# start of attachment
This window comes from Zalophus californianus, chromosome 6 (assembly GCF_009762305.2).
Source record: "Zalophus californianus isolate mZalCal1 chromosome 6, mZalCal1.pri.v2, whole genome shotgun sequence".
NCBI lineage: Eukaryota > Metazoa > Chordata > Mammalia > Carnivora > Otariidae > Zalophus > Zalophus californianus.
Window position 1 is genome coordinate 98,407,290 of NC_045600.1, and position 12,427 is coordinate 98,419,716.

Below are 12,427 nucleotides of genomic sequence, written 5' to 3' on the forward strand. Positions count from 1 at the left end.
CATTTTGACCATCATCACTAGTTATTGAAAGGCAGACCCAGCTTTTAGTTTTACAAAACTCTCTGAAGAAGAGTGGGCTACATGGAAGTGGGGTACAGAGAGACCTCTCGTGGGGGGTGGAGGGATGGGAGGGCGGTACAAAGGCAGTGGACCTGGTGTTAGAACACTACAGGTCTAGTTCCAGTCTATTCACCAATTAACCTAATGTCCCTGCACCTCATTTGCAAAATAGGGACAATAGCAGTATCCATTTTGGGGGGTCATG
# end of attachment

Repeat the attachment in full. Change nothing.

This window comes from Zalophus californianus, chromosome 6 (assembly GCF_009762305.2).
Source record: "Zalophus californianus isolate mZalCal1 chromosome 6, mZalCal1.pri.v2, whole genome shotgun sequence".
NCBI lineage: Eukaryota > Metazoa > Chordata > Mammalia > Carnivora > Otariidae > Zalophus > Zalophus californianus.
Window position 1 is genome coordinate 98,407,290 of NC_045600.1, and position 12,427 is coordinate 98,419,716.

Below are 12,427 nucleotides of genomic sequence, written 5' to 3' on the forward strand. Positions count from 1 at the left end.
CATTTTGACCATCATCACTAGTTATTGAAAGGCAGACCCAGCTTTTAGTTTTACAAAACTCTCTGAAGAAGAGTGGGCTACATGGAAGTGGGGTACAGAGAGACCTCTCGTGGGGGGTGGAGGGATGGGAGGGCGGTACAAAGGCAGTGGACCTGGTGTTAGAACACTACAGGTCTAGTTCCAGTCTATTCACCAATTAACCTAATGTCCCTGCACCTCATTTGCAAAATAGGGACAATAGCAGTATCCATTTTGGGGGGTCATG